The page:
The thickly peopled countries of the Temperate Zone must look more and more to the tropics to supplement their own food resources, whether by direct supplies, made possible in increasing measure by ever-improving means of transportation, or by furnishing plants which may be cultivated in mild-wintered regions such as California and Florida. Both forms of contribution will be largely in the item of fruits. As examples of the first class, the banana, because of its immense yield and quick production, has already been exploited on a large scale, and the coconut, through its product copra, has become an economic factor of prime importance; in the second (or rather, in both) the avocado, still a novelty but of very great possibilities as adaptable to growth in our own country, is on the verge of taking a high place among the food crops contributed by the tropics.
Many other fruits of the Torrid Zone, not all of them so important, yet all valuable in degree in the dietary of the race, must be grown in ever-increasing quantities, not only to supply northern markets, but also, - and even more important, -to enable the native populations of the tropics as well as settlers from the North to obtain abundantly and cheaply this most wholesome source of human energy.
For, strange as it may seem to many who have never lived or traveled in the hot belts of the earth, those lands come far short of conforming to that conventional idea of the tropics, as regions where luscious fruits grow wild upon every tree and the languorous native has only to stretch forth his hand to obtain his dinner. It is a well-attested fact that the inhabitants of many tropical countries suffer for want of sufficient fresh fruit; and it is also true that much real starvation in densely populated hot regions, India for example, could be averted by planting on a wholesale scale fruit-trees such as the avocado, whose product has a relatively high food value.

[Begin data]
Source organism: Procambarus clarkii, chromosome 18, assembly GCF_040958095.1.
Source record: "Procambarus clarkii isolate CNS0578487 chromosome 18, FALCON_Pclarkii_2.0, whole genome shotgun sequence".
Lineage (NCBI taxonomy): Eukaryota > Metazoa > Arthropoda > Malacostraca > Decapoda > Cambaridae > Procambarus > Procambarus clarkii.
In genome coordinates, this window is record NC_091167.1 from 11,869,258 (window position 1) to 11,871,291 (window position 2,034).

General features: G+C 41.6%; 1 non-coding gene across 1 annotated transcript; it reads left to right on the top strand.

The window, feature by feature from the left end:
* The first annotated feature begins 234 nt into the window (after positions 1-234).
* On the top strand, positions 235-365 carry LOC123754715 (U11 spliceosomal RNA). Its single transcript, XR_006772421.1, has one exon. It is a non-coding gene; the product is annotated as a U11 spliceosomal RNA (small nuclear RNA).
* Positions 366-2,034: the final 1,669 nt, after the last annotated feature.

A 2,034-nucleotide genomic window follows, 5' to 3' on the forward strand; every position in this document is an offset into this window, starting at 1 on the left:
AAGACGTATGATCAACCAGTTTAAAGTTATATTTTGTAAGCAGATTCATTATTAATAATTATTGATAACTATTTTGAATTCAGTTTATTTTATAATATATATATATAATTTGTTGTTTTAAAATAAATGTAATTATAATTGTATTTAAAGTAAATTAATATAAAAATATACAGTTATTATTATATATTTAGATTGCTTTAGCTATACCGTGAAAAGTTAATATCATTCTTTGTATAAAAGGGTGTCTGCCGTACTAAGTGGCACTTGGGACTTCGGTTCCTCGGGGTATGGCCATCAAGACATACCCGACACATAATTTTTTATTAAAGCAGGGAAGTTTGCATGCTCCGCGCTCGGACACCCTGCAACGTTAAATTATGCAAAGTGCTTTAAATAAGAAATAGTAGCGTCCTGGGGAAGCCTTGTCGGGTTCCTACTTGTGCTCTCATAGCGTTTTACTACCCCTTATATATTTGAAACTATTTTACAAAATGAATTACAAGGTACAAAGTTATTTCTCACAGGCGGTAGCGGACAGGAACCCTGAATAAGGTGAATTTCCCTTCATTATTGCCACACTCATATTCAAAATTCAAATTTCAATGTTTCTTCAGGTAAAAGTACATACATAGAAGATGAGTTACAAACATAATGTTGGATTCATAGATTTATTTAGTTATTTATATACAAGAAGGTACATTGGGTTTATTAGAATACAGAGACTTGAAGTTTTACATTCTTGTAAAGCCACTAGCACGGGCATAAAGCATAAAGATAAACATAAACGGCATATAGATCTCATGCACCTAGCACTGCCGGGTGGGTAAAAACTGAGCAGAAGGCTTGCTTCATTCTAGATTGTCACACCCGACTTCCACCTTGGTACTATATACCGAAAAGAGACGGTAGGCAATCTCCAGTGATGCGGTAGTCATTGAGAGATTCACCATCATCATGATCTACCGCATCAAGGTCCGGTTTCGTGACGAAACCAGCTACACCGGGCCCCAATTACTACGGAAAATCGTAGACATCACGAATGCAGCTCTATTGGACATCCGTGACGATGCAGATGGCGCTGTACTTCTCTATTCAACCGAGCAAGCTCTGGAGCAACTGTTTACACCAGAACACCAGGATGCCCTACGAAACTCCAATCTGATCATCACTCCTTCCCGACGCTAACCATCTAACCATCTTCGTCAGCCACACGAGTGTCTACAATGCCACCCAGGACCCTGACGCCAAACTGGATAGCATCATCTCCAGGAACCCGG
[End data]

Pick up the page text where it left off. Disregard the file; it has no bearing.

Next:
The reason for this scarcity of fruits in precisely those regions where, by climatic indications, one would expect them to be most abundant, is not to be found in any single fact, but is, perhaps, largely the result of three causes: first, the enervating effect of heat, which discourages man from undertaking work which can be avoided; second, the one-sided exploitation of many tropical regions for the production of materials such as rubber and cotton, without sufficient regard to supplying wholesome foodstuffs for those who labor in producing these articles; and third, the long time required by tree-fruits to yield returns, as compared with the annual crops such as corn, beans, and squashes. This last factor is particularly disastrous where primitive races of people are concerned, for such almost invariably devote their attention in the main to crops which give quick returns, - the very crops which must depend absolutely on the season's rainfall.
It is, indeed, only as scattered, often neglected, specimens in dooryards and around cultivated fields that many of the tropical fruit-trees exist. Others, such as the mango and the breadfruit, are given more attention, yet they rarely receive more than a fraction of the solicitous care which northerners lavish on their apples, peaches, and pears.